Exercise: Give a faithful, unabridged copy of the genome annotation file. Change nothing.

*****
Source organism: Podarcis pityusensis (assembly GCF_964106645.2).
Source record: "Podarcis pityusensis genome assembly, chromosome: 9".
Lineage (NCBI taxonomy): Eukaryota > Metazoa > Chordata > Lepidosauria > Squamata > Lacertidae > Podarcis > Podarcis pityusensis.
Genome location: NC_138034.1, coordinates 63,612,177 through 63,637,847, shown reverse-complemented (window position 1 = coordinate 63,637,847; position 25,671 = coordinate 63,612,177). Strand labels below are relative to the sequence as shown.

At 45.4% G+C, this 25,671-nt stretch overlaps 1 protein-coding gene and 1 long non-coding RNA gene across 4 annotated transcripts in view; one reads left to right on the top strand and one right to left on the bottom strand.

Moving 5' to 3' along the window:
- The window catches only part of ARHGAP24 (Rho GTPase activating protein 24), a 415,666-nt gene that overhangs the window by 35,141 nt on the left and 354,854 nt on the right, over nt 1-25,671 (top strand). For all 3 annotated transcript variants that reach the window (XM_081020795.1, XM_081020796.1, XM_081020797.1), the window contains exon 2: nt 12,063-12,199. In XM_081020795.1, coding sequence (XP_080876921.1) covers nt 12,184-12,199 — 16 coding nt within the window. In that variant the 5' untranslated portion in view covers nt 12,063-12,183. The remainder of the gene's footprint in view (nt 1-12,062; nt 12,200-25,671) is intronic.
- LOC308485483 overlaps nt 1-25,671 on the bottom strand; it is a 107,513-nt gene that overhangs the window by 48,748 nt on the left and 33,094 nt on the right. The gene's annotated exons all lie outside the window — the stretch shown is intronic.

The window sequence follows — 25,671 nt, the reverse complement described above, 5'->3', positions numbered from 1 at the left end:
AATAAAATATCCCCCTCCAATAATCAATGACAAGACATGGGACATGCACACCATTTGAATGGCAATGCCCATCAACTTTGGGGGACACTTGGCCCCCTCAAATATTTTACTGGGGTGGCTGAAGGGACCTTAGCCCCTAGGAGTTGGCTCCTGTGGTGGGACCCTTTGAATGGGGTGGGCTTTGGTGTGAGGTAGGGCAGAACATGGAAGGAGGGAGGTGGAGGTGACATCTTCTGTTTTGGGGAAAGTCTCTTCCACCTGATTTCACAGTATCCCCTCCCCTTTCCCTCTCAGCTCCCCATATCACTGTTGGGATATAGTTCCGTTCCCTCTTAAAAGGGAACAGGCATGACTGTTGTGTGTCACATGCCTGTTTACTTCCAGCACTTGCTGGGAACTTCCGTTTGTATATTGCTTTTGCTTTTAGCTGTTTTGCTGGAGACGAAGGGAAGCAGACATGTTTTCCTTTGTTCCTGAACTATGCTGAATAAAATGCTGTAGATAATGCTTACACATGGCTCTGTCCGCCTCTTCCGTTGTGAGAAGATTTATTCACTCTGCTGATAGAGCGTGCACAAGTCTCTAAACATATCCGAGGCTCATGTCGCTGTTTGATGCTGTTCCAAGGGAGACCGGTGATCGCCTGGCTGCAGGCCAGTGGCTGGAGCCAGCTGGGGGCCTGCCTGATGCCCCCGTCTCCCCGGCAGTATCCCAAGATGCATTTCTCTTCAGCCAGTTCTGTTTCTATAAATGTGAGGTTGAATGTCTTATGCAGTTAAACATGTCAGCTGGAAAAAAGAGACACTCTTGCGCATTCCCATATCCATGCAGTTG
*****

Source organism: Podarcis pityusensis (assembly GCF_964106645.2).
Source record: "Podarcis pityusensis genome assembly, chromosome: 9".
Lineage (NCBI taxonomy): Eukaryota > Metazoa > Chordata > Lepidosauria > Squamata > Lacertidae > Podarcis > Podarcis pityusensis.
Genome location: NC_138034.1, coordinates 63,612,177 through 63,637,847, shown reverse-complemented (window position 1 = coordinate 63,637,847; position 25,671 = coordinate 63,612,177). Strand labels below are relative to the sequence as shown.

At 45.4% G+C, this 25,671-nt stretch overlaps 1 protein-coding gene and 1 long non-coding RNA gene across 4 annotated transcripts in view; one reads left to right on the top strand and one right to left on the bottom strand.

Moving 5' to 3' along the window:
- The window catches only part of ARHGAP24 (Rho GTPase activating protein 24), a 415,666-nt gene that overhangs the window by 35,141 nt on the left and 354,854 nt on the right, over nt 1-25,671 (top strand). For all 3 annotated transcript variants that reach the window (XM_081020795.1, XM_081020796.1, XM_081020797.1), the window contains exon 2: nt 12,063-12,199. In XM_081020795.1, coding sequence (XP_080876921.1) covers nt 12,184-12,199 — 16 coding nt within the window. In that variant the 5' untranslated portion in view covers nt 12,063-12,183. The remainder of the gene's footprint in view (nt 1-12,062; nt 12,200-25,671) is intronic.
- LOC308485483 overlaps nt 1-25,671 on the bottom strand; it is a 107,513-nt gene that overhangs the window by 48,748 nt on the left and 33,094 nt on the right. The gene's annotated exons all lie outside the window — the stretch shown is intronic.

The window sequence follows — 25,671 nt, the reverse complement described above, 5'->3', positions numbered from 1 at the left end:
AATAAAATATCCCCCTCCAATAATCAATGACAAGACATGGGACATGCACACCATTTGAATGGCAATGCCCATCAACTTTGGGGGACACTTGGCCCCCTCAAATATTTTACTGGGGTGGCTGAAGGGACCTTAGCCCCTAGGAGTTGGCTCCTGTGGTGGGACCCTTTGAATGGGGTGGGCTTTGGTGTGAGGTAGGGCAGAACATGGAAGGAGGGAGGTGGAGGTGACATCTTCTGTTTTGGGGAAAGTCTCTTCCACCTGATTTCACAGTATCCCCTCCCCTTTCCCTCTCAGCTCCCCATATCACTGTTGGGATATAGTTCCGTTCCCTCTTAAAAGGGAACAGGCATGACTGTTGTGTGTCACATGCCTGTTTACTTCCAGCACTTGCTGGGAACTTCCGTTTGTATATTGCTTTTGCTTTTAGCTGTTTTGCTGGAGACGAAGGGAAGCAGACATGTTTTCCTTTGTTCCTGAACTATGCTGAATAAAATGCTGTAGATAATGCTTACACATGGCTCTGTCCGCCTCTTCCGTTGTGAGAAGATTTATTCACTCTGCTGATAGAGCGTGCACAAGTCTCTAAACATATCCGAGGCTCATGTCGCTGTTTGATGCTGTTCCAAGGGAGACCGGTGATCGCCTGGCTGCAGGCCAGTGGCTGGAGCCAGCTGGGGGCCTGCCTGATGCCCCCGTCTCCCCGGCAGTATCCCAAGATGCATTTCTCTTCAGCCAGTTCTGTTTCTATAAATGTGAGGTTGAATGTCTTATGCAGTTAAACATGTCAGCTGGAAAAAAGAGACACTCTTGCGCATTCCCATATCCATGCAGTTG